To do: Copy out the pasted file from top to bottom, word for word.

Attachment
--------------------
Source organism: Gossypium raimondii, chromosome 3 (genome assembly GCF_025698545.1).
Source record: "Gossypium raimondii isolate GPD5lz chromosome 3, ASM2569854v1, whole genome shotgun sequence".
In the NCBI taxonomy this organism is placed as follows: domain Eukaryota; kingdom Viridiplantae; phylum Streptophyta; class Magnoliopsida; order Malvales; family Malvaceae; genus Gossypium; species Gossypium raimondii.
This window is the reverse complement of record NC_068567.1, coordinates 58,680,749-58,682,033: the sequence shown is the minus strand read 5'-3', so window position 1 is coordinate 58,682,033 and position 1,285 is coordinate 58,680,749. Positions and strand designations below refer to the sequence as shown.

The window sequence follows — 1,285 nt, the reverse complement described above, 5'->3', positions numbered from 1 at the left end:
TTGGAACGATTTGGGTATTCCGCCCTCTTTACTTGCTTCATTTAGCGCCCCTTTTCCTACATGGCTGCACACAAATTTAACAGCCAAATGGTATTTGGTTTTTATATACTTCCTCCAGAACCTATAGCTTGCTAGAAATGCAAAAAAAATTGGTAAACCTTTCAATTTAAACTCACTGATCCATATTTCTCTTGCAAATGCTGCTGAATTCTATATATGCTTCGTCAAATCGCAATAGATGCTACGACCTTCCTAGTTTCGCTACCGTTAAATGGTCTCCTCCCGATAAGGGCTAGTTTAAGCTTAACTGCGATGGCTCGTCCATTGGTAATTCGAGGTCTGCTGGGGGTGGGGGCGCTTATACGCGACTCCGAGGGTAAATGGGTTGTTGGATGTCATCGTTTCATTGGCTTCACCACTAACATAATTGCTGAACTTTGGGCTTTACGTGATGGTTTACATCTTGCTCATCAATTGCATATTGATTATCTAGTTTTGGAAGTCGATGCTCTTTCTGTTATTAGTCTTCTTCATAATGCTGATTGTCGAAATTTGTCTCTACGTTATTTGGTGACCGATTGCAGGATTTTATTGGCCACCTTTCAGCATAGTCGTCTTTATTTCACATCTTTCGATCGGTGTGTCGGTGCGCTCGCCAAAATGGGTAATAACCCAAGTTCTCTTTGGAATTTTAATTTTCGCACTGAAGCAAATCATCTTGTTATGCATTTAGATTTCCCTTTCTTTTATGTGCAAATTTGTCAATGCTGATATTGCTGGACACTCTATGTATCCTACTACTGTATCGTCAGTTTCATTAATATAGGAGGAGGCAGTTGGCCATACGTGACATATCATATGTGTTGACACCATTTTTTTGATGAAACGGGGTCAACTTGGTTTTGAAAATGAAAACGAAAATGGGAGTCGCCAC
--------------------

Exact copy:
Source organism: Gossypium raimondii, chromosome 3 (genome assembly GCF_025698545.1).
Source record: "Gossypium raimondii isolate GPD5lz chromosome 3, ASM2569854v1, whole genome shotgun sequence".
In the NCBI taxonomy this organism is placed as follows: domain Eukaryota; kingdom Viridiplantae; phylum Streptophyta; class Magnoliopsida; order Malvales; family Malvaceae; genus Gossypium; species Gossypium raimondii.
This window is the reverse complement of record NC_068567.1, coordinates 58,680,749-58,682,033: the sequence shown is the minus strand read 5'-3', so window position 1 is coordinate 58,682,033 and position 1,285 is coordinate 58,680,749. Positions and strand designations below refer to the sequence as shown.

The window sequence follows — 1,285 nt, the reverse complement described above, 5'->3', positions numbered from 1 at the left end:
TTGGAACGATTTGGGTATTCCGCCCTCTTTACTTGCTTCATTTAGCGCCCCTTTTCCTACATGGCTGCACACAAATTTAACAGCCAAATGGTATTTGGTTTTTATATACTTCCTCCAGAACCTATAGCTTGCTAGAAATGCAAAAAAAATTGGTAAACCTTTCAATTTAAACTCACTGATCCATATTTCTCTTGCAAATGCTGCTGAATTCTATATATGCTTCGTCAAATCGCAATAGATGCTACGACCTTCCTAGTTTCGCTACCGTTAAATGGTCTCCTCCCGATAAGGGCTAGTTTAAGCTTAACTGCGATGGCTCGTCCATTGGTAATTCGAGGTCTGCTGGGGGTGGGGGCGCTTATACGCGACTCCGAGGGTAAATGGGTTGTTGGATGTCATCGTTTCATTGGCTTCACCACTAACATAATTGCTGAACTTTGGGCTTTACGTGATGGTTTACATCTTGCTCATCAATTGCATATTGATTATCTAGTTTTGGAAGTCGATGCTCTTTCTGTTATTAGTCTTCTTCATAATGCTGATTGTCGAAATTTGTCTCTACGTTATTTGGTGACCGATTGCAGGATTTTATTGGCCACCTTTCAGCATAGTCGTCTTTATTTCACATCTTTCGATCGGTGTGTCGGTGCGCTCGCCAAAATGGGTAATAACCCAAGTTCTCTTTGGAATTTTAATTTTCGCACTGAAGCAAATCATCTTGTTATGCATTTAGATTTCCCTTTCTTTTATGTGCAAATTTGTCAATGCTGATATTGCTGGACACTCTATGTATCCTACTACTGTATCGTCAGTTTCATTAATATAGGAGGAGGCAGTTGGCCATACGTGACATATCATATGTGTTGACACCATTTTTTTGATGAAACGGGGTCAACTTGGTTTTGAAAATGAAAACGAAAATGGGAGTCGCCAC